“The … panel found a lack of evidence that remdesivir improved outcomes that matter to patients such as reduced mortality, need for mechanical ventilation, time to clinical improvement, and others,” the guideline said.
The news is another setback for the medicine, which took worldwide recognition as a potentially effective treatment for COVID-19 in the summer after early trials revealed some encouragement.
At the end of October, Gilead cut its 2020 revenue forecast, citing lower-than-expected requests and complexity in predicting sales of ramdev sivir.
The antiviral is one of only two medicines currently approved to treat COVID-19 victims across the world, but a large WHO-led trial known as the Solidarity Trial revealed last month that it had almost no effect on 28-day mortality or the time period of hospital stays for COVID-19 patients.
The medication was one of the drugs used to treat the U.S. President Donald Trump’s COVIDE-19 infection and had been presented in previous studies to have shortened recovery time. It is authorized or approved for use as a COVID-19 treatment in at least 50 countries.
Gilead has doubted the Solidarity Trial’s results.
“Veklury is recognized as a standard of care for the treatment of hospitalized patients with COVID-19 in guidelines from numerous credible national organizations,” Gilead said in a statement, referring to the medicine's brand name.
“We are disappointed the WHO guidelines appear to ignore this evidence at a time when cases are dramatically increasing around the world and doctors are relying on Velury as the first and only approved antiviral treatment for patients with COVID-19.”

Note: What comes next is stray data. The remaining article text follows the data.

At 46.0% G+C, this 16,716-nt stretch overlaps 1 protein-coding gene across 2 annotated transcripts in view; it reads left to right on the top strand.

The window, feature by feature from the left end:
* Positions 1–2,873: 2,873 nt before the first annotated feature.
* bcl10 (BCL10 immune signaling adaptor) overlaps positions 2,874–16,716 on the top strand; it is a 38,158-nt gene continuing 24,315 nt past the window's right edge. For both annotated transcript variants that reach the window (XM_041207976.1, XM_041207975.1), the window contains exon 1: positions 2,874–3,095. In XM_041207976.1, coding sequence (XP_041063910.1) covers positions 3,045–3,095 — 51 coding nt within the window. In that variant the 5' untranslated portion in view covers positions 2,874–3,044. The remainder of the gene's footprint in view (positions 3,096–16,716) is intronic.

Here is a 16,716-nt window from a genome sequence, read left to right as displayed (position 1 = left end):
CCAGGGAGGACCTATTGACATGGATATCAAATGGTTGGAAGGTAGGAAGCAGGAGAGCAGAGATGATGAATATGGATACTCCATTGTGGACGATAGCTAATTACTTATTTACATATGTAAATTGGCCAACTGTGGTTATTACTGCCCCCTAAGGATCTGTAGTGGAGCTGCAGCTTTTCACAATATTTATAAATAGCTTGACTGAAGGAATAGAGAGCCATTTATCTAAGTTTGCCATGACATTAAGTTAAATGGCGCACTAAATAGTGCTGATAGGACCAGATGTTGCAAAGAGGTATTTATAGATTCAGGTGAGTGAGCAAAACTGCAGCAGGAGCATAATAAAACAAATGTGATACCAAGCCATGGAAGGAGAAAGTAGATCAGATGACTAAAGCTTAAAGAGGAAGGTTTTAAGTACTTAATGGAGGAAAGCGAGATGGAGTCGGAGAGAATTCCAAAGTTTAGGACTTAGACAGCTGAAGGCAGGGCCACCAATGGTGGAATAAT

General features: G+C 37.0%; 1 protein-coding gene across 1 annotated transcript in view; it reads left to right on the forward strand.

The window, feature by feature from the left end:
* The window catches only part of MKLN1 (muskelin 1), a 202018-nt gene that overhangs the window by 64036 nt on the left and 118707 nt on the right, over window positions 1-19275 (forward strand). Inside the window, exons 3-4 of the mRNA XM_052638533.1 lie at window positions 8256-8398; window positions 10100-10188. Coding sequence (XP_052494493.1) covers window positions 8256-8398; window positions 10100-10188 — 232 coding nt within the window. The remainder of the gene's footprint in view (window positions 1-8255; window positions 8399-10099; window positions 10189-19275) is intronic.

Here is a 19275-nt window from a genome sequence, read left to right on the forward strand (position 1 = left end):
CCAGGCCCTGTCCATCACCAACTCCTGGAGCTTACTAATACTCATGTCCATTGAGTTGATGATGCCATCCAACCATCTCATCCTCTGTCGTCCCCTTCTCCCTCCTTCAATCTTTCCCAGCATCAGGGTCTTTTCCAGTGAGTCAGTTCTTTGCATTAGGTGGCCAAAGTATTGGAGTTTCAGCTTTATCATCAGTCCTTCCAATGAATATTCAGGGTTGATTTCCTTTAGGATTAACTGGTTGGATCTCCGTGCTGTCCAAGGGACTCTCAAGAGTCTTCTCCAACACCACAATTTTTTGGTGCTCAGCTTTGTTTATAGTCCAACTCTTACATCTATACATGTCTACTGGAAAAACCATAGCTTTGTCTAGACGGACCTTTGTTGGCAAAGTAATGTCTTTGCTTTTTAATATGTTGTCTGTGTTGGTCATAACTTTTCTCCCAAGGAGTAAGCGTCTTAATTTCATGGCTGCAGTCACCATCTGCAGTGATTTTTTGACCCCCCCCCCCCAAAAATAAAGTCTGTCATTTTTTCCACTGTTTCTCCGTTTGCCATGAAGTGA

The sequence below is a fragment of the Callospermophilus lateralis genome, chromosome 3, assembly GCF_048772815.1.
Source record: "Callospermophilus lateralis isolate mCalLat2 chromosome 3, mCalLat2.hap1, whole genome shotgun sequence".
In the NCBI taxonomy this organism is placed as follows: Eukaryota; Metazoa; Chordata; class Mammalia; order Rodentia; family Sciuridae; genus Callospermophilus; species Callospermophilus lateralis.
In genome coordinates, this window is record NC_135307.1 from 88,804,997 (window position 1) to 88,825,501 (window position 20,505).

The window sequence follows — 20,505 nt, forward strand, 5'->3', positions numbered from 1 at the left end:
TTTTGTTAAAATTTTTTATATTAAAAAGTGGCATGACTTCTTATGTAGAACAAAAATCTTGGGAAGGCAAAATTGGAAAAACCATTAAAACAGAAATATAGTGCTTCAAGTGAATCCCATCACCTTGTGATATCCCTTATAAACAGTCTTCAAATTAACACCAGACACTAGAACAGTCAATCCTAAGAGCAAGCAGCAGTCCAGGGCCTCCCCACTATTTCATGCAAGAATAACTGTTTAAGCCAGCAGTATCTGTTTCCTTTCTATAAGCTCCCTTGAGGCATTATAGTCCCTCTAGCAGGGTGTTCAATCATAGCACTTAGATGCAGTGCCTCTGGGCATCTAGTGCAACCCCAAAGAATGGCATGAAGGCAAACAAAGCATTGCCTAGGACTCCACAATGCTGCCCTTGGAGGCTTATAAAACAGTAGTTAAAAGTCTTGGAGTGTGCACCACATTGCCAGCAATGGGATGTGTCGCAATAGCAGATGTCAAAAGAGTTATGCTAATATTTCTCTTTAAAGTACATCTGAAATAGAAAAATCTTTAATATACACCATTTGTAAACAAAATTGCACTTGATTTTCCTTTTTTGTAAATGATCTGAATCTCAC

The WHO’s Guideline Development Group (GDG) panel said its recommendation was based on an evidence review that included data from four international randomized trials involving more than 7,000 patients hospitalized with COVID-19.
After examining the evidence, the panel said, it settled that remade sivir, which has to be given intravenously and is therefore costly and complex to administer, has no significant effect on death rates or other relevant outcomes for patients.
“Especially given the costs and resource implications associated with remdesivir …the panel felt the responsibility should be on demonstrating evidence of efficacy, which is not established by the currently available data,” it added.
The WHO’s recommendation, which is not obligatory, is part of its so-called “living guidelines” project, intended to offer direction for doctors to help them make clinical judgments about patients in fast-moving situations such as the COVID-19 pandemic. The guidelines can be updated and reviewed as new evidence and information emerges.